Tuesday, 24 June 2014

Five years from now...

First, to get you in the mood for this topic, a blast from the past...





Personally, I regularly have mixed feelings when it comes to the future of the library. I've been working in libraries for 15 years now, and whilst the nature of our services have changed, there doesn't seem to have been a huge shift in the way that people see and use libraries. They're still seen by the public primarily as a source of materials for loan - be they print or, more recently, digital.

So, I was thinking, where will libraries be five years from now? Or, more importantly, where will people be, five years from now? Here are a few thoughts...

1. With mobile technology becoming faster and cheaper, there will be less of a need to visit the physical library to access collections. Especially when there's a scarcity in print materials, but an abundance of digital material at your fingertips.

2. With a substantial number of people in the community who are non-native English speakers, there is a need, not only for collections in LOTE and English learning, but also for multi-lingual access points for them to locate these resources.

3. With the changes in technology, there will be a growing demand in supporting the lifelong learning needs of those who need guidance in using new technology, and developing information literacy skills for the digital age.

4. Whilst people may be less reliant on access to print literature, they still value the opportunities to connect with literary culture in society, and engage in discussion with authors and commentators.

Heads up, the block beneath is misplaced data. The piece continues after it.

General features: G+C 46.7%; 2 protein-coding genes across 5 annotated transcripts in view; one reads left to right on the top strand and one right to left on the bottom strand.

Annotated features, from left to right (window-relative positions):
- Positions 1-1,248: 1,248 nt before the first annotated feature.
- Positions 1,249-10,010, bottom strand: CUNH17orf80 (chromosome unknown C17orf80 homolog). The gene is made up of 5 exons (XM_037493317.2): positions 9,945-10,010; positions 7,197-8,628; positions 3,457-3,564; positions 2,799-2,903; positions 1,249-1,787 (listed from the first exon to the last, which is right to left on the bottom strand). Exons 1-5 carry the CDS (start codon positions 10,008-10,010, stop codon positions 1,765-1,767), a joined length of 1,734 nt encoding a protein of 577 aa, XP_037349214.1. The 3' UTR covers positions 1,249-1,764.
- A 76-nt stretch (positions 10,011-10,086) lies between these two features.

5. Regardless of trends in technology, there are still many people in the community who cannot afford to, or do not wish to, engage in new technology, and still connect most comfortably with print information.

This is of course, hardly a comprehensive cross-section of the information needs of people in the future. However, there is some apprehension in the industry whereby, as people become more connected and more time-poor, they will cease to use the library, since borrowing books take unnecessary time and effort.

However, the reality is that, in five - even ten - years from now, there will be plenty of people who will rely on libraries to maintain their connection with information and the community. The thing is that the majority of work performed by library staff involves the selection, cataloguing, processing and circulation of print material. In my experience, this has not changed in the past ten years. If there is a decreased demand on print materials, then this can only be a good thing, as it creates more scope to make meaningful connections with people in the communities, not primarily a source of collections, but first and foremost a provider of guidance in connecting information with people who need it, so that they can have the skills to help themselves in the future.